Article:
Joel Kruger remembers working on his uncle's ranch in Montana as a child. Kruger moved to Carson Valley with his parents in 1989 and took up baseball and football, slowly allowing his interest in ranch work to dwindle.
After returning from college, though, Kruger caught on helping out friends at a number of local ranches. It wasn't long before he began competing in the annual Minden Ranch Rodeo.
In a poetic twist, Kruger is now serving as president of the event which was originally intended to tie the Valley's heritage to the future of agriculture in the area.
The Minden Ranch Rodeo XIII is scheduled for Saturday and Sunday at the Douglas County Fairgrounds. Performances are at 5 p.m. Saturday and 10 a.m. Sunday, although activities are scheduled throughout both days.
"What's unique about the ranch rodeo is that it's things you see on an every day working ranch," Kruger said. "You start to get an idea of how much work goes into doctoring the calves and sort individuals away from the herd, things like that. We get to mix in some fun and competition with it, and it's pretty fun to watch."
Events are tailored around everyday jobs on a working ranch, and include ranch doctoring, big loop roping, team branding, dally calf roping, wild cow milking, ranch bronc riding and ranch team roping.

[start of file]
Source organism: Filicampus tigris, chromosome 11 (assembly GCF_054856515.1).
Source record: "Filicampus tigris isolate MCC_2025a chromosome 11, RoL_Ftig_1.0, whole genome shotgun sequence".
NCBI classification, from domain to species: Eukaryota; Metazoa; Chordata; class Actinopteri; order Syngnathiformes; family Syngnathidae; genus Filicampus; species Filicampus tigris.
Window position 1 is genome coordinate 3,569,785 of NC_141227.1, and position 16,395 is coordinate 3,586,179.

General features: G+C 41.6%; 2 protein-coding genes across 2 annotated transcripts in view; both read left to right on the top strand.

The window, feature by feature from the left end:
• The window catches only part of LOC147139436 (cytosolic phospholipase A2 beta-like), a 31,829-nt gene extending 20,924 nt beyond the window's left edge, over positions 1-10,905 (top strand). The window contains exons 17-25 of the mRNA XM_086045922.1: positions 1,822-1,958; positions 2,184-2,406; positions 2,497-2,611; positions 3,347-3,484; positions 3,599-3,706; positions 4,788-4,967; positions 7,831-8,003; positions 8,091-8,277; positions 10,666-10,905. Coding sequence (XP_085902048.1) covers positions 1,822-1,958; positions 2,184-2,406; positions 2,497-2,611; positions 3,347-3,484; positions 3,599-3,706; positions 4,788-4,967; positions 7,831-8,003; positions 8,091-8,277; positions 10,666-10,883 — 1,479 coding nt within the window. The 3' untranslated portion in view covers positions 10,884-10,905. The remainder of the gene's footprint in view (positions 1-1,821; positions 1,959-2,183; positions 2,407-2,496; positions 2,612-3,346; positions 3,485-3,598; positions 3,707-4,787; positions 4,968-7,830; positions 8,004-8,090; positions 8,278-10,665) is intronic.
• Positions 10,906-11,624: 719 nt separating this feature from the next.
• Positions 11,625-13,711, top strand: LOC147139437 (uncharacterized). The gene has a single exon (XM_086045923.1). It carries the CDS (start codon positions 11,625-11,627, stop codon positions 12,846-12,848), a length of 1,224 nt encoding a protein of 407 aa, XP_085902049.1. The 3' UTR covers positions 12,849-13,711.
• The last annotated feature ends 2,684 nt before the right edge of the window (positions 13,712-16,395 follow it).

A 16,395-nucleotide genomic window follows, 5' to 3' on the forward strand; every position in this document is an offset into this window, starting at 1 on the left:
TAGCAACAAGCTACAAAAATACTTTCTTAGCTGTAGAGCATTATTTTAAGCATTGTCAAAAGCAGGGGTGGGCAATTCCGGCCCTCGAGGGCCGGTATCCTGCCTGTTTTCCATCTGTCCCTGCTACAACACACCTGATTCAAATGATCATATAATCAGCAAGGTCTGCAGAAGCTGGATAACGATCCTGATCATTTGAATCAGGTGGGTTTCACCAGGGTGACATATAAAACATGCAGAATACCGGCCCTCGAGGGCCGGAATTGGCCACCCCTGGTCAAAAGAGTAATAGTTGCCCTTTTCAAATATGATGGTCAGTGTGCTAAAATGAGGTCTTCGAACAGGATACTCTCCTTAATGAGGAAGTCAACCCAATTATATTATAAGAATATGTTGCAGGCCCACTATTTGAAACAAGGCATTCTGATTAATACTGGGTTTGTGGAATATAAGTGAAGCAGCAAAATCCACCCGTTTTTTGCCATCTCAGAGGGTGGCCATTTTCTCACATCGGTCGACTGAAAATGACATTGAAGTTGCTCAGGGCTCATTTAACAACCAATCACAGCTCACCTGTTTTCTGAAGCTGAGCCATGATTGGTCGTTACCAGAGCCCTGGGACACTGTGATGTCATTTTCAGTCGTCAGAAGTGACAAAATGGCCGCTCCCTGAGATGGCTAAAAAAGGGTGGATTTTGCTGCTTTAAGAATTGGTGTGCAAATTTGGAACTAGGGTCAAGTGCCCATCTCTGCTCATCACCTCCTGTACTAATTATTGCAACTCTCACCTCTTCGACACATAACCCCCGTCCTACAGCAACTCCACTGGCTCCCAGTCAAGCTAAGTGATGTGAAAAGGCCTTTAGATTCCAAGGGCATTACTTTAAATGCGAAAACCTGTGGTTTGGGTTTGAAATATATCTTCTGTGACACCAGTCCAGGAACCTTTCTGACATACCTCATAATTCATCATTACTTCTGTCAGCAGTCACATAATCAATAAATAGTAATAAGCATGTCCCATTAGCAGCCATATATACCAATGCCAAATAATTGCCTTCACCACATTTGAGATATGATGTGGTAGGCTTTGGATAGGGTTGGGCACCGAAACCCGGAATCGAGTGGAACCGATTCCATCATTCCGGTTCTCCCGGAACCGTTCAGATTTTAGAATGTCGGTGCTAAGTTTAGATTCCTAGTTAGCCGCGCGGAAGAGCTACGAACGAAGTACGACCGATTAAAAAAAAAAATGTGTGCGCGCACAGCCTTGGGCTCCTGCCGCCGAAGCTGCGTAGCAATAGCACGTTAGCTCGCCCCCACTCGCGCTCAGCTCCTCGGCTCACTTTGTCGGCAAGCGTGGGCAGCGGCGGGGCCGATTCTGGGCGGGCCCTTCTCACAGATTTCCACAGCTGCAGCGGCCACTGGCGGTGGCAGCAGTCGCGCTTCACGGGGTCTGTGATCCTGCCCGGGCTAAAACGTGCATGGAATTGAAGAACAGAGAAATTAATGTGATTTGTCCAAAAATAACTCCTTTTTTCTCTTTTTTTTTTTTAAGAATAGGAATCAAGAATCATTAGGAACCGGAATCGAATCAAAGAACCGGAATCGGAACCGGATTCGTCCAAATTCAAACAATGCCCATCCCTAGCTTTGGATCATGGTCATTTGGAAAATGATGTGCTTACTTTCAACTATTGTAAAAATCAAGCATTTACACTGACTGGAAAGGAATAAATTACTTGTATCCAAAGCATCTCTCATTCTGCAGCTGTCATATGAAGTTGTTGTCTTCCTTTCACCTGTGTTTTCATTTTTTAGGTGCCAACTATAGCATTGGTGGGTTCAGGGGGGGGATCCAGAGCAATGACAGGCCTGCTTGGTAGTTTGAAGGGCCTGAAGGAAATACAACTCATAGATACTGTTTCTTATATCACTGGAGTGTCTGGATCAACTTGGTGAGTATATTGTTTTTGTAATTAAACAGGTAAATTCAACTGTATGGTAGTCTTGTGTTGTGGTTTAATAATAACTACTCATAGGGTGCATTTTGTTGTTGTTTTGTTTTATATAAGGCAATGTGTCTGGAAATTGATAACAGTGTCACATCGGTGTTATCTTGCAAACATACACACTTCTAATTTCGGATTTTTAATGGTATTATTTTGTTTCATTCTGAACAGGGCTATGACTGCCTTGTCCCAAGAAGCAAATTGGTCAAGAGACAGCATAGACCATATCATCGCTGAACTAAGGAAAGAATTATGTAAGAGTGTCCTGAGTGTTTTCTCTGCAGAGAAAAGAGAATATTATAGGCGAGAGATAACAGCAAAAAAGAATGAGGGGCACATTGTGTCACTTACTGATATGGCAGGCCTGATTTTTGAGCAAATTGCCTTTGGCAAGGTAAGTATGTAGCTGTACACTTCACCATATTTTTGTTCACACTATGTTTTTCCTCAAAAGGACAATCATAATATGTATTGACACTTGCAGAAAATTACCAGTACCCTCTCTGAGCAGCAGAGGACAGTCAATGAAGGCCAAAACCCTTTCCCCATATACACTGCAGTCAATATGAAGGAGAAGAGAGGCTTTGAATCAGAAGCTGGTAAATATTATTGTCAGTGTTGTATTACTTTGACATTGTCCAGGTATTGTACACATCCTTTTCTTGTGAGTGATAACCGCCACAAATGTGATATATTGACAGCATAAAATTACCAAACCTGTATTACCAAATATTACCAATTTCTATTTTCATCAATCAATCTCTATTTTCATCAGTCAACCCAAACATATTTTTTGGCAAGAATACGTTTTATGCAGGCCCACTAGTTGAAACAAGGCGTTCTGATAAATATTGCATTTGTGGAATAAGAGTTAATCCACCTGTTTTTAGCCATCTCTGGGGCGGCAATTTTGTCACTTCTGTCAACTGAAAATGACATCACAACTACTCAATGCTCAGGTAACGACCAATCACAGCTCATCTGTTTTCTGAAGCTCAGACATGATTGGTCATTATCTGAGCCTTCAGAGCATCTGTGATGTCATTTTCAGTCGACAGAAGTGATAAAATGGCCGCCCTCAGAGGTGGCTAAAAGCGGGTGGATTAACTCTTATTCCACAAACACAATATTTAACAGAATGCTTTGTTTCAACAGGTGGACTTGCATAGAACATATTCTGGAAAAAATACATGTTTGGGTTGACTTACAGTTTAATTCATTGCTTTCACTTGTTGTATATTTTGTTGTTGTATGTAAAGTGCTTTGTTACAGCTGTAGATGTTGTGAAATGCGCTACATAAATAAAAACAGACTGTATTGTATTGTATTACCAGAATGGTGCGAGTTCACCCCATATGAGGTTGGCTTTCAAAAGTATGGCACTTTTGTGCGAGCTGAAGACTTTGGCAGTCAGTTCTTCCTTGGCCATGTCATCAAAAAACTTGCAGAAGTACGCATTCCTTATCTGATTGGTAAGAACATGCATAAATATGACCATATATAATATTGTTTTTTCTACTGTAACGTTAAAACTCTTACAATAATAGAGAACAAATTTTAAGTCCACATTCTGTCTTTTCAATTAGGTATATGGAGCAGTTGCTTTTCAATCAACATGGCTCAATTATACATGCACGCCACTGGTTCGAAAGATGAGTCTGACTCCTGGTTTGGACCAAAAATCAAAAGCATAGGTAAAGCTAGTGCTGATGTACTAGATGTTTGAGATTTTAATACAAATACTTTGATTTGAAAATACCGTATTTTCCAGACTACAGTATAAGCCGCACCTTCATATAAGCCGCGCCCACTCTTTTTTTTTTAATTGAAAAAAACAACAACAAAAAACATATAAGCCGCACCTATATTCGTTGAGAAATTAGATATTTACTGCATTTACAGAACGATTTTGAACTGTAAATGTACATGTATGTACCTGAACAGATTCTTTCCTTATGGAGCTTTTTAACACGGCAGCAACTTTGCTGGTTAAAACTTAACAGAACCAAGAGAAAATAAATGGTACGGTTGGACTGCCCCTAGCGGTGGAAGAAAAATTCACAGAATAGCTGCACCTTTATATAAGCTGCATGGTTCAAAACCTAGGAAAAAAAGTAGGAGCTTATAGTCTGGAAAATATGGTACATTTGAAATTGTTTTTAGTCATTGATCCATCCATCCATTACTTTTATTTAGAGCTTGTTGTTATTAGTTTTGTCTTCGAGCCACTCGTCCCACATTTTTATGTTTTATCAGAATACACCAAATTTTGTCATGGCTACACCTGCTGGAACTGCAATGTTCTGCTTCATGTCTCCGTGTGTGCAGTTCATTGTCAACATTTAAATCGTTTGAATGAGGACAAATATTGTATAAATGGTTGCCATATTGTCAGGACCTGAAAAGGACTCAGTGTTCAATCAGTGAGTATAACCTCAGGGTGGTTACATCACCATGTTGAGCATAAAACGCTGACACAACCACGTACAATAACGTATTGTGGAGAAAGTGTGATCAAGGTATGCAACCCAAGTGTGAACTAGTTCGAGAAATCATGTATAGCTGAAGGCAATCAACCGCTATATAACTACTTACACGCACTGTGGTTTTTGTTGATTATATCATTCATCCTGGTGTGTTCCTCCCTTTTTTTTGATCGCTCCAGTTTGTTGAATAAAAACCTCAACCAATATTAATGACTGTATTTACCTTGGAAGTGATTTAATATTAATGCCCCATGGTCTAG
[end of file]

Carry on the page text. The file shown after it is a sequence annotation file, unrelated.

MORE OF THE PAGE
New this year will be trailer loading, where a truck and stock trailer are rolled out into the arena with a group of cattle. Four-man teams will compete to see who can get the cattle loaded in the trailer in the least amount of time.
Fourteen teams from Oregon, Central California and Northern Nevada are expected to compete. Admission into the performances is $5 per person. All proceeds from the weekend will go toward supporting a scholarship fund benefitting seniors in the Douglas County High School Rodeo Club and the Northern Nevada Cancer Foundation.
"When Alton Anker got this going 12 or 13 years ago, he had a vision that ultimately it would help keep rodeo and agriculture as key parts of this Valley," Kruger said. "It's become just a good place for families to come, bring their kids. Not everyone gets to experience this kind of stuff. A lot of people move to this area that are interested in the cowboy and ranch lifestyle. This is a way for people to get a small taste of how things are done. It's a lot of fun."
The Kiwanis Club will be on hand to sell concessions throughout the weekend.
"It's for a good cause and we just encourage people to come out and get involved," Kruger said.
Joey Crandall can be reached at (775) 782-5121, ext. 212.